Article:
Providing Reasonable Evidence of Lost Wages or Earning Capacity

Auto Accidents and Lost IncomeThe simplest way to provide evidence of lost income is to show proof of your income before the injury. If you are self-employed, you have to provide proof of what you would have earned under normal conditions. An example could include invoices from the previous year. You are also able to regain lost tips and other non-salary benefits if adequate evidence is provided.
It is more complicated when trying to prove evidence of lost earning capacity because there is a level of speculation necessary. Depending on a few factors, such as your line of work and the severity of your injuries, it can often be assumed that you have experienced a diminished earning capacity. This means that you only have to provide sufficient evidence of your injuries without establishing the financial consequences.
The more difficult bit is proving the amount you should recover due to your injuries. Comparing p previous paychecks from before the accident is the simplest method to provide evidence of the extent of your lost earning capacity, but this may not always be enough.
Often there are key types of financial, expert witnesses that will be needed in order to evaluate the full amount of what you may have earned without a debilitating injury. Evidence, often in the form of expert testimony, about your work habits, employee characteristics, education, and decision to change jobs may all be relevant factors. It is more complex if your disability is not permanent.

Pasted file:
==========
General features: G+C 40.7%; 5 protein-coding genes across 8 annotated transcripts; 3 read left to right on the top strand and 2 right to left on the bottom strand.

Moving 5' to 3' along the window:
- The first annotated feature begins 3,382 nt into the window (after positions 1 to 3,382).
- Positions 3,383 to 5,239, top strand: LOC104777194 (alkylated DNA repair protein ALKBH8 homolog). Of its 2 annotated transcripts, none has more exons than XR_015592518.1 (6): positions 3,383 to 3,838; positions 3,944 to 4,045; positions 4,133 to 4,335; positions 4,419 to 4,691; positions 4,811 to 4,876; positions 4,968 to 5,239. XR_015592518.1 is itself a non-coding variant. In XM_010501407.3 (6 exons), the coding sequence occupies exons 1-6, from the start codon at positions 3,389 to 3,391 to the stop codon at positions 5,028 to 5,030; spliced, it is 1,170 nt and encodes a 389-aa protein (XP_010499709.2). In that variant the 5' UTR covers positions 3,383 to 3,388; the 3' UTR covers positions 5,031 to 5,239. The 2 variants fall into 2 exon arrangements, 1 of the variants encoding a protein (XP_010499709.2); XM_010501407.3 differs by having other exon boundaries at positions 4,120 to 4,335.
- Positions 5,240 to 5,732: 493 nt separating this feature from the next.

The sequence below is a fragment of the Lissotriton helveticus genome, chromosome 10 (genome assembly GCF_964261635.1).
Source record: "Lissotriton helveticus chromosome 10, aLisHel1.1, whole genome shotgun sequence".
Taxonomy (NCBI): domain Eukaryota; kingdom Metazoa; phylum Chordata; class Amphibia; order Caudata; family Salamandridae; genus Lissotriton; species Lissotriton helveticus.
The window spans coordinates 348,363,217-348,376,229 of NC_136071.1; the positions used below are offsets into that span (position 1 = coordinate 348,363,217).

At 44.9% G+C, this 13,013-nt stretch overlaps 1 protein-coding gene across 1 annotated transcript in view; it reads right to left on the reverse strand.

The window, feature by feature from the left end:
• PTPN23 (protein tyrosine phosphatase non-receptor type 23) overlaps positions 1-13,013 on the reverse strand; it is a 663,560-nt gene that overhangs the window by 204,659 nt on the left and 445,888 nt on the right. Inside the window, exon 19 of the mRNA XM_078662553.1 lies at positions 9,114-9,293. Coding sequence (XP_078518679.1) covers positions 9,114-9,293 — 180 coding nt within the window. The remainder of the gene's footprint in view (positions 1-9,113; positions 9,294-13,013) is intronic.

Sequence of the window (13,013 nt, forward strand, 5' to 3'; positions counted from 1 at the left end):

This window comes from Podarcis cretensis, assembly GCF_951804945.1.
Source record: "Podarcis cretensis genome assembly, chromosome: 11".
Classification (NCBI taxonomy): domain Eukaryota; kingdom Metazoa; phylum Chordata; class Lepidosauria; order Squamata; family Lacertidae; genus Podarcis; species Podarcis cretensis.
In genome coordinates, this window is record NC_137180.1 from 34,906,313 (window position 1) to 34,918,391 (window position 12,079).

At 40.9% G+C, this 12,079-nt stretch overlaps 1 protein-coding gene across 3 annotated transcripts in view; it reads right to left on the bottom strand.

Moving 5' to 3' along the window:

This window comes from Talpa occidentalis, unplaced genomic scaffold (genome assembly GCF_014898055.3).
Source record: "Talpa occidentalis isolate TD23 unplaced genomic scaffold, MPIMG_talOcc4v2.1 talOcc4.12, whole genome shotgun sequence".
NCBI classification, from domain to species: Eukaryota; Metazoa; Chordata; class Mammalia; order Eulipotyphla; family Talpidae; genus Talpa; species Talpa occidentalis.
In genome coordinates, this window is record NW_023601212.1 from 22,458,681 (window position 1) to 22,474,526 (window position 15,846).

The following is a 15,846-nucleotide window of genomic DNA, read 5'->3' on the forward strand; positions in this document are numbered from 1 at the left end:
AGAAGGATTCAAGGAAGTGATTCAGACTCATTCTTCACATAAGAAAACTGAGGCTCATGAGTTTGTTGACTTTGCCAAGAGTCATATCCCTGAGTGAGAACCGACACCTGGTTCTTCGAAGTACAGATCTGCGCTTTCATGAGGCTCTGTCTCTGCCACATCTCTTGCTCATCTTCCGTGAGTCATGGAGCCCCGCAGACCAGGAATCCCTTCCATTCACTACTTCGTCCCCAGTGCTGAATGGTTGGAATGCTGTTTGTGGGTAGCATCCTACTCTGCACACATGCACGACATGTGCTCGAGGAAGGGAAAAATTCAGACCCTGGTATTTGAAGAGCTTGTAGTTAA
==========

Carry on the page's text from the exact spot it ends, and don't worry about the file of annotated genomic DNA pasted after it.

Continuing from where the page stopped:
Because of these reasons, determining who is at fault for the incident is usually not the biggest legal obstacle after a severe injury sustained in a car accident. The full extent of the injuries and damages are often hard to define. If the case goes to court, the jury has room to select how much compensation should be awarded — they can use their common sense to pick an appropriate settlement value, even if the evidence provided is vague and speculative.

Salt Lake City Auto Accidents

Annually, over 22,000 people are harmed in car crashes in the state of Utah. Unfortunately, these accidents can often be devastating and cause a family to lose a loved one or family member. When you find out that your loved one died because of the reckless actions of another driver, it is often unbearable. In some cases, families can reach out to a car crash attorney in Utah to protect their legal rights after an accident.
Siegfried & Jensen’s wrongful death attorneys in Salt Lake City are dedicated to getting families the help they deserve to pay for their damages. Our experienced attorneys will work endlessly to get you the settlement you need after losing a family member in a terrible crash. Call our offices today at (801) 845-9000 to discuss your claim to see what options are available for your case.